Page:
Diabetes Facts

Understanding Diabetes

According to the American Diabetes Association, diabetes is a disease marked by high blood glucose levels that result from defects in the body's ability to produce and/or use insulin. Diabetes is classified in the following ways:

Type 1 Diabetes
Type 1 diabetes is usually found in children and young adults. In type 1, the body does not produce insulin, which is a hormone that converts sugar, starches and other food into energy needed for daily life. People with type 1 need to take insulin to survive. Only 5 to 10% of people with diabetes have this type.

Type 2 Diabetes
Type 2 diabetes is the most common type of diabetes. In type 2, either the body does not make enough insulin or the body does not use insulin properly. This type is more common in African Americans, Latinos, Native Americans, and Asian Americans. Risk for type 2 diabetes increases with age and is more common in older adults, but children can also be diagnosed.

Pre-diabetes is a condition where blood glucose (sugar) levels are higher than normal but not high enough to be called diabetes. By losing weight and being physically active, people can prevent or delay pre-diabetes from progressing to diabetes.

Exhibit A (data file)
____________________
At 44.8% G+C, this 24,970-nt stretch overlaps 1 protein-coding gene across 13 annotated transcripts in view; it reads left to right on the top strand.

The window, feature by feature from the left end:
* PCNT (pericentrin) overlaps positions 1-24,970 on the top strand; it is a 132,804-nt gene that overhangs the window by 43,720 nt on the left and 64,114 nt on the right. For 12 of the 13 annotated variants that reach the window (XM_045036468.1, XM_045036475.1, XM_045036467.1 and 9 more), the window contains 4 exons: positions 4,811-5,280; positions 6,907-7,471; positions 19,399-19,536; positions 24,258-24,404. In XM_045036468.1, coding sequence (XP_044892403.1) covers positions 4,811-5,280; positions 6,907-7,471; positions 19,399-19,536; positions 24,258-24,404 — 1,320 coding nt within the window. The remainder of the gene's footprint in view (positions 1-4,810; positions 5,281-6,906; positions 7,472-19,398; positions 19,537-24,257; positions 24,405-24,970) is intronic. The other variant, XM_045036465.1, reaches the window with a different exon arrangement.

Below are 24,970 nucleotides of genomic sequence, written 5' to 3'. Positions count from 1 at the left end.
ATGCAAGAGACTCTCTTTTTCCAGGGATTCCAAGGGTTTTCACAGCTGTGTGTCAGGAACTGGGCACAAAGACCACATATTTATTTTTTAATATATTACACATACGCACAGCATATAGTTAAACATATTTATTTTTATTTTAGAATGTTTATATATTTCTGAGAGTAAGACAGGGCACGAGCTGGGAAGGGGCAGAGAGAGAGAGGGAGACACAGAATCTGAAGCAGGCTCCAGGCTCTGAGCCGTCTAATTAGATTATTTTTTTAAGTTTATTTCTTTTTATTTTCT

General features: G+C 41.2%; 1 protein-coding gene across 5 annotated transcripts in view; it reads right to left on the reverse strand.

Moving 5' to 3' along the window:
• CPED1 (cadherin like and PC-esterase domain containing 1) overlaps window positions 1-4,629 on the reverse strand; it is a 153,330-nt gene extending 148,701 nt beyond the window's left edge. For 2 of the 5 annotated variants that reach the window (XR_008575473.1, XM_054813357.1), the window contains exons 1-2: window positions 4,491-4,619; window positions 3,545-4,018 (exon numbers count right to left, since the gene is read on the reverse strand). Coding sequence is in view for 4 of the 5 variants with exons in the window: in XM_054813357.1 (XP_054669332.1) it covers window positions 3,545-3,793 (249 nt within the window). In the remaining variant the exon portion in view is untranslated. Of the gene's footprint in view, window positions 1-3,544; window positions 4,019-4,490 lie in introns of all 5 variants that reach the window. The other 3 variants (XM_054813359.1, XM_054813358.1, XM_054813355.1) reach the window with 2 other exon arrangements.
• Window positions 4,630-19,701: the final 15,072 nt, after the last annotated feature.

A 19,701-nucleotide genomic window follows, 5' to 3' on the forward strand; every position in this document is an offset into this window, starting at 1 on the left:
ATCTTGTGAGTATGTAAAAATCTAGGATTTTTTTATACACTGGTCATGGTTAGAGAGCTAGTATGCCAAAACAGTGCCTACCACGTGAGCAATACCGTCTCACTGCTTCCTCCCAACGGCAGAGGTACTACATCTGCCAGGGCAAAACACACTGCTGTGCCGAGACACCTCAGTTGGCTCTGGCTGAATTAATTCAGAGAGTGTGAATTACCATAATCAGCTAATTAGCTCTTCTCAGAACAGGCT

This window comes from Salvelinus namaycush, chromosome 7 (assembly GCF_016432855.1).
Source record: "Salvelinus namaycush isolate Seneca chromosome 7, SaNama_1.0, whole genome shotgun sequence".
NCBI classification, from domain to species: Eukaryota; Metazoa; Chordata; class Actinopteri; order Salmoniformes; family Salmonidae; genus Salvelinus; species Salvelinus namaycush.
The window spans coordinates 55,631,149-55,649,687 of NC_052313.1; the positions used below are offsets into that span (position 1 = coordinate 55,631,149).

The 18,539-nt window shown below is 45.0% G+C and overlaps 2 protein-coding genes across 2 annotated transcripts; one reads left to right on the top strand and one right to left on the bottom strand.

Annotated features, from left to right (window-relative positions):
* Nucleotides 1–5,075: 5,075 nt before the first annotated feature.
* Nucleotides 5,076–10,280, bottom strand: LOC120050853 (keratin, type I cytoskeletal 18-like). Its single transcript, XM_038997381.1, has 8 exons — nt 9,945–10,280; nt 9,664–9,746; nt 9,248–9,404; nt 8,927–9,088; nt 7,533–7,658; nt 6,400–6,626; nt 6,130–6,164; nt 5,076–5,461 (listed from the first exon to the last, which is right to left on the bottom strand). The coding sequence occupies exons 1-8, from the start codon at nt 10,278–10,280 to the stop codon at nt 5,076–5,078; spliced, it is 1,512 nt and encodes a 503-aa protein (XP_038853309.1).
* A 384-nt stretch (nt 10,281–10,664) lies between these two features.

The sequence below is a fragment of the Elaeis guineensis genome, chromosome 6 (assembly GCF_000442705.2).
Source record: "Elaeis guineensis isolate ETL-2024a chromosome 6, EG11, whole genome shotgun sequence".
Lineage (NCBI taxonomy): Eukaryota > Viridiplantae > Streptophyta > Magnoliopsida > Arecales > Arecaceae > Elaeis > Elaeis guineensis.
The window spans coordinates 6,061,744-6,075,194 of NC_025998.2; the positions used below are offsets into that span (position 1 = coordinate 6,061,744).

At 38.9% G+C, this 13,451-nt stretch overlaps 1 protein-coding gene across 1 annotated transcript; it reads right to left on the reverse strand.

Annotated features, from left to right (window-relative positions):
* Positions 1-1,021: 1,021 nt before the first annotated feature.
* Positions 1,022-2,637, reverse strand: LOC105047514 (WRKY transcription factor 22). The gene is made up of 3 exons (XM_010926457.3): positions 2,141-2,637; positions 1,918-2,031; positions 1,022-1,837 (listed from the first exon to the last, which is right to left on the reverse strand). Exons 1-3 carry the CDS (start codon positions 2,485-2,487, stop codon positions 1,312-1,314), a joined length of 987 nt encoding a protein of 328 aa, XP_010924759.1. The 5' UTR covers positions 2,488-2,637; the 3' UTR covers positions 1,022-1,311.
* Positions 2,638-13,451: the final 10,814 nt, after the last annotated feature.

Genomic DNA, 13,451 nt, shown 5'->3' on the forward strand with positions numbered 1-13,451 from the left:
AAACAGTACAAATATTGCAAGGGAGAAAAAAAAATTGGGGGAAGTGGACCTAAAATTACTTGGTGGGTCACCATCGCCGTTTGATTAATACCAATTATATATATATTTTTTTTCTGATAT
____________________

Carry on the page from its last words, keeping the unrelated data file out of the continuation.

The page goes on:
Gestational Diabetes
Pregnant women who did not have diabetes before but have high blood glucose levels during pregnancy are said to have gestational diabetes. Gestational diabetes often forms in the later stages of pregnancy and disappears after birth. Women who have had gestational diabetes are at risk for type 2 diabetes.

Sources: ADA and NDEP

Common Warning Signs / Symptoms of Diabetes

Type 1 Diabetes

  • Extreme fatigue and irritability
  • Extreme hunger
  • Frequent urination
  • Unusual thirst
  • Unusual weight loss

Type 2 Diabetes

  • Any of the type 1 symptoms
  • Blurred vision
  • Cuts/bruises that are slow to heal
  • Frequent infections
  • Recurring skin, gum, or bladder infections
  • Tingling/numbness in the hands or feet

Often people with type 2 diabetes have no symptoms. If you're age 45 or older, talk to your medical provider about your risk, even if you have no warning signs.

Diabetes in Our State & County

  • According to the North Carolina Diabetes Prevention and Control Branch, 643,000 North Carolinians had diagnosed diabetes in 2008. Another 232,000 were thought to have undiagnosed diabetes and 376,000 were said to have pre-diabetes.
  • Diabetes is the 7th leading cause of death for Orange County. There were 9,453 diagnosed diabetes cases in Orange County in 2008. There were also 2,236 un-diagnosed diabetes cases and close to 2,900 cases of gestational diabetes. Pre-diabetes cases were reported at 6,099 for that year.